As Iveson (2012) explains, “an improperly gendered being […] can never in fact result in the effect of humanness, meaning therefore that humanness can neither be questioned nor withdrawn, neither allocated not retracted, degraded nor elevated, in that such a body can never have appeared human in the first place” (p.27, italics in original). Similarly to how species (the ‘human’) and gender are socially constructed and biologically legitimised (see Morland, 2001), Smedley (1998) argues that ‘race’ is constructed on the same premise: “Identity is biology, […] and it is permanent and immutable” (p. 696). These processes of categorisation into the ‘human’ and the ‘animal’, and within the human the various categorisations of ‘race’, ‘gender’, and so on, have serious consequences for individuals of all species, and therefore should be focus of sociological analysis. Torres (2007) explains, “Humans participated in the othering, not only of other humans, but also of animals, and much of the rest of the natural world. Our ideological blinders […] let us treat animals like mere things based on their species membership, much the same way that the blinders of a racist allowed her to dehumanize non-whites based on their membership in what we socially perceived as a “race”” (p.114).

For the above reasons, we can see that the ‘human’ does not have concrete boundaries, and also cannot be so simply explained sociologically in terms of a dichotomic relationship between the ‘human’ and the ‘animal’, but rather as a hierarchical spectrum in which “The animal […] is always the least of the less, the negative pole to be transcended […] alongside a humanist teleology which reaches its apotheosis in the phantasmatic ideal of the white human male” (Iveson, 2012, p.28). Iveson (ibid.) further argues that once one recognises this, it become possible to understand “how the machinations of power legitimize the slaughter of human animals by way of the prior “animalization” of a specifically targeted human or human grouping, a reconfiguration that strips its target of a fully human status and, in doing so, constitutes a non-subject that can thereafter be killed with impunity”, which he relates to the example of Nazi demonization of Jews as Saujuden, “Jewish swine”. To broaden the application of the understanding of the ‘more or less human’, Iveson (ibid.) states, “The complex differential articulation of regulatory norms necessarily constitutes women, people of colour, lesbians, gays, bisexuals, transsexuals, the poor, and so forth, as “more” and “less” human, and thus at once as “more” and “less” animal.”

Moving forward

It seems to have proven difficult for thinkers and theorists from all disciplines to define the concept of human through supposedly innate differences with other species, and especially so when positive traits like intelligence are highlighted. Some of the ways the ‘human’ has been defined in opposition to other animals with greater coherence focus on negative differences. For example, Aristotle claimed, “humans can be the most wicked, cruel, lustful, and gluttonous beings imaginable” (cited in Freeman, 2010), and Michel de Montaigne (2004) argues that humans fail to exercise the same moderation as other animals to stay within the limits of nature. Rhetorician Kenneth Burke (cited in Freeman, 2010, p.20) describes the ‘human’ as “one who is corrupted by his/her pursuit of perfection to ascend in hierarchies and is given to excess in this pursuit” and Callicott (1993), an environmental philosopher, refers to humans as devolutionizers due to the mass extinction they/we cause. Regarding how this supposed human tendency to excess has ramifications within human society, Rosalind Coward (2004) suggests human excess is responsible for the creation of hierarchies which have subsequently produced (and reproduce) social inequalities at a scale not present in other animal species, where such complex accumulation and disparity of access to resources do not seem to exist. It seems excess could be the only truly, uniquely ‘human’ attribute to differentiate the human animal from others; although I do not doubt that there exists knowledge of other species to debunk this claim, or indeed cases of human individuals who respect the limits of nature.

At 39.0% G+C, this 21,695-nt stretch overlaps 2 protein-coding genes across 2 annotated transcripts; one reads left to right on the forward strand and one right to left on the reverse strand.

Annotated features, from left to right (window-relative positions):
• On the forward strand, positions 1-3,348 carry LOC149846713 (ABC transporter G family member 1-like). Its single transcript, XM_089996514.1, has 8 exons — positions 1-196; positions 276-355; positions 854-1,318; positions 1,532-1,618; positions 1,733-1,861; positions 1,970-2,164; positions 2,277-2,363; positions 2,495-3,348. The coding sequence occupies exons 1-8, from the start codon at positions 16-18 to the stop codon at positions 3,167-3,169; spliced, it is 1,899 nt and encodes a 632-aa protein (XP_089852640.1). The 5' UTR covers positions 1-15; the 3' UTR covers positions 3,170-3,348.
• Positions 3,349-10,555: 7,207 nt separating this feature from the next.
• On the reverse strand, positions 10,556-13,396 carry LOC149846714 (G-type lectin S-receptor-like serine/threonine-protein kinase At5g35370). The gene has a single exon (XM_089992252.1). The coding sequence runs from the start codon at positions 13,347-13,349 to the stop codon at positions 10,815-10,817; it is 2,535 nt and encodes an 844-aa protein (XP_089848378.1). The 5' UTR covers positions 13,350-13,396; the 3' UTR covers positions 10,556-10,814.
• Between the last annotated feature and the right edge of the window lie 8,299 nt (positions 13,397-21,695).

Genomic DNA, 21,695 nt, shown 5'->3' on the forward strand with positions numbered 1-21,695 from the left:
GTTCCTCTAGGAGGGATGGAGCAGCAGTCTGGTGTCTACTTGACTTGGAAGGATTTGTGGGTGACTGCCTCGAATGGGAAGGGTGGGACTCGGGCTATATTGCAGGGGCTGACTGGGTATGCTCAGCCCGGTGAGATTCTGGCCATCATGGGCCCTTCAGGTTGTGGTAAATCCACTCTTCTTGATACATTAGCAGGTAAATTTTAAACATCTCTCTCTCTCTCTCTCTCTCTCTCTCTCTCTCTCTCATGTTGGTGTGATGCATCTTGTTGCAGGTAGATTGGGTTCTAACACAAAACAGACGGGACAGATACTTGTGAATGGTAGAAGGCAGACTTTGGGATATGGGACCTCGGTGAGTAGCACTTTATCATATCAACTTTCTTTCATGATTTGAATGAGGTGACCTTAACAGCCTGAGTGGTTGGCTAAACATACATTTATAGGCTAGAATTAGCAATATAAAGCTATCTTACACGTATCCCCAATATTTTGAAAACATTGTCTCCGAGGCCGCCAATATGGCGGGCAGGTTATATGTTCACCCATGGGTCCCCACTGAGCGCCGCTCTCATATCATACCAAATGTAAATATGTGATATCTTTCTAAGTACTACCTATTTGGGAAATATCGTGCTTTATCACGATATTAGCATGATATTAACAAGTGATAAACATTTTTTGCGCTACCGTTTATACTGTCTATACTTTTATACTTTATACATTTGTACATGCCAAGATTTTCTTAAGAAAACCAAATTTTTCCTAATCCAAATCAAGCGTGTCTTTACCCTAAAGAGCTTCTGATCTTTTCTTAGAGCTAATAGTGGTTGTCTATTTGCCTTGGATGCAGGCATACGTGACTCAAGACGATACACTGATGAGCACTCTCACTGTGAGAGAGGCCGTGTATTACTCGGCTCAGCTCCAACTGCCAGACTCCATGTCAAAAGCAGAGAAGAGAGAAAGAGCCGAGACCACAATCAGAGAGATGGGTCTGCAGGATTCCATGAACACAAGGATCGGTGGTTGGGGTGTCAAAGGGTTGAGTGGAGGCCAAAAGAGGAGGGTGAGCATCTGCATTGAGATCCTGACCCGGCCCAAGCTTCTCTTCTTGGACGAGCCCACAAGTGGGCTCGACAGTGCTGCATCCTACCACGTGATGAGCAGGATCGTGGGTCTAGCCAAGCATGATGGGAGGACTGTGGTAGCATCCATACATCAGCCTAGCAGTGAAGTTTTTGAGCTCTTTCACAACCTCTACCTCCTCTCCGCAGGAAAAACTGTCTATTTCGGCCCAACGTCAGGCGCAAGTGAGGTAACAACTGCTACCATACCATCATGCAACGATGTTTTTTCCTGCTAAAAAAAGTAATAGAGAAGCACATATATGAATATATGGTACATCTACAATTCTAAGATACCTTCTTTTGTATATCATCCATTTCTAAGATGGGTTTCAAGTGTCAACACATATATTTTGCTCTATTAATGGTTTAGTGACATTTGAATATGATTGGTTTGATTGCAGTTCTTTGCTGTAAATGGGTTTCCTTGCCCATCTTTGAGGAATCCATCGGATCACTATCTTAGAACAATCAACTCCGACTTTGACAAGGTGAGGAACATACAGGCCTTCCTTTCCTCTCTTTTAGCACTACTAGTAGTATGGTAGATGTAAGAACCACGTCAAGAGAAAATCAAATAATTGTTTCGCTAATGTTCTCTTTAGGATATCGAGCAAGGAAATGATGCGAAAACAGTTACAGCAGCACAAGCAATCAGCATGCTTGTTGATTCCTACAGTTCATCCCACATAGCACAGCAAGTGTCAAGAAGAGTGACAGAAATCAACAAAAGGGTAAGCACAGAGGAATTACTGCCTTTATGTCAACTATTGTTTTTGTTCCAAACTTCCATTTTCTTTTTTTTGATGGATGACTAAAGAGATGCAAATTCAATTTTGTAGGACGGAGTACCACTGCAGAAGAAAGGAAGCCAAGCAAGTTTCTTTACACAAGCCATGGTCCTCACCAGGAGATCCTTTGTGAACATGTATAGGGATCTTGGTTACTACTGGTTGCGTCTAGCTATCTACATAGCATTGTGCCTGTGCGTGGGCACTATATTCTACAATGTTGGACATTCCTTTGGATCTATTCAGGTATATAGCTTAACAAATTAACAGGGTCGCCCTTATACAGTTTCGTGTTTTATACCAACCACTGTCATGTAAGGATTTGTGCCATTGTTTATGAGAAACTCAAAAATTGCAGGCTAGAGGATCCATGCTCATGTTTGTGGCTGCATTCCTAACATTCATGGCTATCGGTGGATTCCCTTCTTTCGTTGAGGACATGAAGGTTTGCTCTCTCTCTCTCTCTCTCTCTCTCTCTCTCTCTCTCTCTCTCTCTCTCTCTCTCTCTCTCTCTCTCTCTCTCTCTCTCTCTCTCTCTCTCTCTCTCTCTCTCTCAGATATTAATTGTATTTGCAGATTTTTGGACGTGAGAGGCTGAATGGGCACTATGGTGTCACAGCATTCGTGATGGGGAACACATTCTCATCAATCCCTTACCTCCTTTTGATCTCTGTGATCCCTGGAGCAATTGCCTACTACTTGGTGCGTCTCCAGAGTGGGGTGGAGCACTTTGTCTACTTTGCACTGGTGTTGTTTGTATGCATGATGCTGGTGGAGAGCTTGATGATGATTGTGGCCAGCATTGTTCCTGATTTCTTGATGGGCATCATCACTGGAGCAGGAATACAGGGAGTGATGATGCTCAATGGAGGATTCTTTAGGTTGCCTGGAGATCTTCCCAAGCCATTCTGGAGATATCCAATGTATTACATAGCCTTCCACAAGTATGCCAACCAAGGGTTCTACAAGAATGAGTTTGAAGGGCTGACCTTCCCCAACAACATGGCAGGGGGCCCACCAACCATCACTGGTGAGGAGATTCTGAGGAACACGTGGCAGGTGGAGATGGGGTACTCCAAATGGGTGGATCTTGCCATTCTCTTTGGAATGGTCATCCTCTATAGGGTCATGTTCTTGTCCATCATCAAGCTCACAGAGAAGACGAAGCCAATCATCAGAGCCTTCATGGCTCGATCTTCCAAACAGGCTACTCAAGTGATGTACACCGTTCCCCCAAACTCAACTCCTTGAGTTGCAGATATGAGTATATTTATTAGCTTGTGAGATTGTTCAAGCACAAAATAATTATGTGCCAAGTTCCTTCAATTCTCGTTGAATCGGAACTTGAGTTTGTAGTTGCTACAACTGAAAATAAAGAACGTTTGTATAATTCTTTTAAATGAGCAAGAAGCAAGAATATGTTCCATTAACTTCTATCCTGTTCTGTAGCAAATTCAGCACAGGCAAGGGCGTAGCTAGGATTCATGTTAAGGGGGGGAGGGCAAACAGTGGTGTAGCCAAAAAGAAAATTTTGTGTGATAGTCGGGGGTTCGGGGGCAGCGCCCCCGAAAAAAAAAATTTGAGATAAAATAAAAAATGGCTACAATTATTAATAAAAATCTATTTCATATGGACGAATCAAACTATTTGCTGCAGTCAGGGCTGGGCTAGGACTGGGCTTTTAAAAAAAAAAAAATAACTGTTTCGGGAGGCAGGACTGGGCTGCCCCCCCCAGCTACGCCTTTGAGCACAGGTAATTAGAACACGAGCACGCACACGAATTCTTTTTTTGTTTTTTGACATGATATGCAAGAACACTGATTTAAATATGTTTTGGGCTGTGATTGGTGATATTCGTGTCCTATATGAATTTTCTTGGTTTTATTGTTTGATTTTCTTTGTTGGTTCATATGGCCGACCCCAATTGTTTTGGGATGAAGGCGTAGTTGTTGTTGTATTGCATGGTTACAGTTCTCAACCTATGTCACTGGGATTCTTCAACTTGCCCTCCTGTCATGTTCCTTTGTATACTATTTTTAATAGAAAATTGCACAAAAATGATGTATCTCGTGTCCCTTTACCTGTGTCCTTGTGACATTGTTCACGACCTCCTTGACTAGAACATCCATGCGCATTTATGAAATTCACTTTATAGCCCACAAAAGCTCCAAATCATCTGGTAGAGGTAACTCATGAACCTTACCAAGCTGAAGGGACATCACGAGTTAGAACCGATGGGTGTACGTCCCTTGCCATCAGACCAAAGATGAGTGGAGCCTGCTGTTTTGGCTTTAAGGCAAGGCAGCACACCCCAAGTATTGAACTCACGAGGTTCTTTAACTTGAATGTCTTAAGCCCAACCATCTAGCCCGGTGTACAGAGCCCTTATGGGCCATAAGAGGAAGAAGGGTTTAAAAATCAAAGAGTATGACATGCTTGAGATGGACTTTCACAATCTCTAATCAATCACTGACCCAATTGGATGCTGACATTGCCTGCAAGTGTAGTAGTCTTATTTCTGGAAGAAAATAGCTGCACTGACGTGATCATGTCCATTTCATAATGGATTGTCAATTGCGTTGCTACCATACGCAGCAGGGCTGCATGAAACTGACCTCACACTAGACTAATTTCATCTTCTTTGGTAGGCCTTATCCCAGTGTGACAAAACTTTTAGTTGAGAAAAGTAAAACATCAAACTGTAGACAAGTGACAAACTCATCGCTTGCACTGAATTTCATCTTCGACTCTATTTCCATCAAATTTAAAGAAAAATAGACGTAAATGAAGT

So, having considered the ‘human’ in its complexity, one may ask oneself, “where do we go from here?” Steiner (2008) proposes that humans learn to identify with animals, to see the humanness in the animal and the animality in the human, and to recognise both the plight and the prospects of other species. Freeman (2010) similarly argues for a deconstruction of the binary of human/animal, and for use of the notion of humanimality, as a way humans might rhetorically construct themselves as animals. As substitution for the concept of ‘human’, Freeman (2010) cites Reagan’s idea of a “subject of life”, since “subjective consciousness is broad enough to include many animal species yet still allow for diversity within and among species” (cited in Freeman, 2010, p.28), just as ‘human’ can be said to allow diversity within and amongst ‘races’. Whatever changes and challenges lie ahead for sociology regarding its anthropocentrism and conceptualisation of the ‘human’, it seems clear across the disciplines explored in this essay that the ‘human’ is in a state of crisis amid “today’s assertively post-human mood”, (Gilroy, 2014, cited in Hinterberger, 2017, p.20) and so some change is inevitable.

To conclude, the concept of ‘human’ is of great significance to our understanding of the social world, since it is arguably the (often unquestioned) identity from which we, as social scientists, perceive the social world. Furthermore, as Iveson (2012) argues, “‘humanness’ is itself a regulatory norm […] through which all other norms must pass in order to reproduce themselves as ‘natural’” (p. 20); an assertion which makes reflexive engagement with the construction of the normative concept(s) of ‘human’ not only useful, but somewhat necessary for the social sciences to study the human subject intersectionally through the lenses of gender, race, class, sexuality, disability, and so on. It is necessary to move beyond the anthropocentric paradigm that sociology (alongside other disciplines, and indeed society as a whole) finds itself in, and to address the species narcissism (Hinterberger, 2017) rife within the social sciences. Failure to engage reflexively with the concept of the ‘human’ – not just broadly as a discipline, but individually, asking ourselves how our own constructed ‘human’ identity affects our perception of other animals and the natural world we have so alienated ourselves from – poses serious limitations for conducting sociological research. It likewise places serious limitations on our ability to formulate social theory/ies about a (social) world that – as much as we would have ourselves believe otherwise – contains so much more than the ‘human’.

James